Beta: Helpful information about a route, verbally passed on from a trusted climber who has already done the climb. As the new kid, plan to be exclusively a beta consumer.
Bomber: Derived from “bombproof,” meaning very secure or indestructible. Can refer to a type of rock, a hold, or the gear itself.
Choss: Collective term for loose, crumbly rock, dirt, or even vegetation—basically anything on the route that’s not stable enough to grab. Often used as an excuse for taking a fall or otherwise fumbling on a route.
Gripped: A mental state resulting from becoming consumed with fear while on a climb, usually due to difficulty or exposure or the unexpected presence of choss.
Pumped: When forearms are so swollen with lactic acid that a climber can no longer grip properly. Usually occurs at the end of a difficult route. Can serve as either a badge of honor proving how hard you’ve climbed or as a source of frustration that you can’t climb anymore without taking a break.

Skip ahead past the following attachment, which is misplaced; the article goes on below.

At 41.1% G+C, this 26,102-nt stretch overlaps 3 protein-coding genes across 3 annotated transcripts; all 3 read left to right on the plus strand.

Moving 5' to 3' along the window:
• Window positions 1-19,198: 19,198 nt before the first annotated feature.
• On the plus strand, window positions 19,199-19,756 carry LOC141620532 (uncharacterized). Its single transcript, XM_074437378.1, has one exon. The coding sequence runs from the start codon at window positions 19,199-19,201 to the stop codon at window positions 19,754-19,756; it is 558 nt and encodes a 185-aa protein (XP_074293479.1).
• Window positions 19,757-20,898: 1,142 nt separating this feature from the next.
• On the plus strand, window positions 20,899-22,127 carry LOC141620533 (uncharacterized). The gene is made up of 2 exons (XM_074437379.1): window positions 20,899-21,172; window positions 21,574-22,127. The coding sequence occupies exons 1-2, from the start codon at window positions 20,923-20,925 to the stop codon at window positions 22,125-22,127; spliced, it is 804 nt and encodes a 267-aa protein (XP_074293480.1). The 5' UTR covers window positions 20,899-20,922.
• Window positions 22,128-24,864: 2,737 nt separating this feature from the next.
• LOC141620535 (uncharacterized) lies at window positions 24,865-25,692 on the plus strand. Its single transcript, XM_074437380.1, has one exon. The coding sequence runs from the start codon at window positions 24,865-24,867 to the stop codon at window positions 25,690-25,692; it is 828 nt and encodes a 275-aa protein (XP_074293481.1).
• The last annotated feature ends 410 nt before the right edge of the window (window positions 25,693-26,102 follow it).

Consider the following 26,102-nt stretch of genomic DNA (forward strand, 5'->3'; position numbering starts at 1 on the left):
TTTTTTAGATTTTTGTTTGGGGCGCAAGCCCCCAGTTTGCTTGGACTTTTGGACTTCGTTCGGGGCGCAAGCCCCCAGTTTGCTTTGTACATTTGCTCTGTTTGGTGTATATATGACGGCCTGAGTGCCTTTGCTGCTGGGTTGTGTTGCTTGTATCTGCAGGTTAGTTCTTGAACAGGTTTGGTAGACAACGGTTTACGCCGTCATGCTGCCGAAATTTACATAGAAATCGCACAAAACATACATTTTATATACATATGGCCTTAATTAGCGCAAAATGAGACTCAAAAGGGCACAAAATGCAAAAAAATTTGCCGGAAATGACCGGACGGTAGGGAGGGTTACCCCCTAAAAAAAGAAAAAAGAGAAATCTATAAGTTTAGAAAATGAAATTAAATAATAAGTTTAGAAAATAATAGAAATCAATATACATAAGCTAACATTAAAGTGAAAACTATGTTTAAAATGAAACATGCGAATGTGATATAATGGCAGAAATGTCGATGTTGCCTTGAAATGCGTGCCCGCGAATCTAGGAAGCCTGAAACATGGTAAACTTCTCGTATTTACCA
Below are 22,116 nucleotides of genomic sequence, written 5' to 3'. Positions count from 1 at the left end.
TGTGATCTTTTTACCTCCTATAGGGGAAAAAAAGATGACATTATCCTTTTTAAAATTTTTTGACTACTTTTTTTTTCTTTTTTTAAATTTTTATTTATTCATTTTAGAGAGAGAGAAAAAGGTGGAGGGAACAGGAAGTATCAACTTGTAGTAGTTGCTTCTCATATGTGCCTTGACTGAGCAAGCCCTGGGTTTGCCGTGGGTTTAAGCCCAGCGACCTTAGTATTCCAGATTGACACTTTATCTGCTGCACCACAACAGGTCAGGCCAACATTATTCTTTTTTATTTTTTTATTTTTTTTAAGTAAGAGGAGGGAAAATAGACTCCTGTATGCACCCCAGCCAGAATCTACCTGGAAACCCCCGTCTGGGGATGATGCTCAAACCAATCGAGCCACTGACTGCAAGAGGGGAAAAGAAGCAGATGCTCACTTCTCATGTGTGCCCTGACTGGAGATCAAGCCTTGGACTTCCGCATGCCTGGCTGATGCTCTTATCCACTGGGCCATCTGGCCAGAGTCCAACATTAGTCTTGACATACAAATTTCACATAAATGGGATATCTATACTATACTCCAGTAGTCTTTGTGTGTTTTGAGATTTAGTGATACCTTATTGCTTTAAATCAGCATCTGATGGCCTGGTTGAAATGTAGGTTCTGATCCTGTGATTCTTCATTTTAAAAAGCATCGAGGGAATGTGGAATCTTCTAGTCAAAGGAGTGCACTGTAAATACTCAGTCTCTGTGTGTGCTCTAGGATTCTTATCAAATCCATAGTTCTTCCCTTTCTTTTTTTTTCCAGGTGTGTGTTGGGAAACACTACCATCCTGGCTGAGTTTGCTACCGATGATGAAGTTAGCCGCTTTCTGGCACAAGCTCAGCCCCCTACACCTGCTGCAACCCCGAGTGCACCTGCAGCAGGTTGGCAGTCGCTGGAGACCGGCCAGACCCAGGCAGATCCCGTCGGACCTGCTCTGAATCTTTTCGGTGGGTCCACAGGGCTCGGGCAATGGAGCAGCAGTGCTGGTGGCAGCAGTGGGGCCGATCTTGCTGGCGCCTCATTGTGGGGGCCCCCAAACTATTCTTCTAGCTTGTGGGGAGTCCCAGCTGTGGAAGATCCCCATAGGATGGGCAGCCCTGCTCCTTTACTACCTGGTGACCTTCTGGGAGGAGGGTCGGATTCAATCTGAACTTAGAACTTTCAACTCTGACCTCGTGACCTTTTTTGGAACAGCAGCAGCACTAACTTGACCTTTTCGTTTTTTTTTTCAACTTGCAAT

Understand Route Grades
Climbing routes, both in the gym and outside, are rated on a scale from 5.0 (easiest) to 5.15 (hardest), dubbed the Yosemite Decimal System. At the 5.10 level and above, routes break out four levels deeper, as in 5.10a, 5.10b, 5.10c, and 5.10d. Beyond 5.10d, you’re getting into an elite level—the folks who spend almost five days a week in the climbing gym or at the crag. The hardest climbing route in existence is currently 5.15c. You’ll start on a 5.6 or 5.7.
Bouldering has its own rating system, known as the V Scale, after bouldering pioneer John “Vermin” Sherman. It goes from V0 to V17, and only a handful of people in the world can climb V16 and V17. Indoor bouldering problems, as the routes are called, tend to max out in the low double digits. Some gyms have a VB, as in brand-new beginner. Start there.
Think About Technique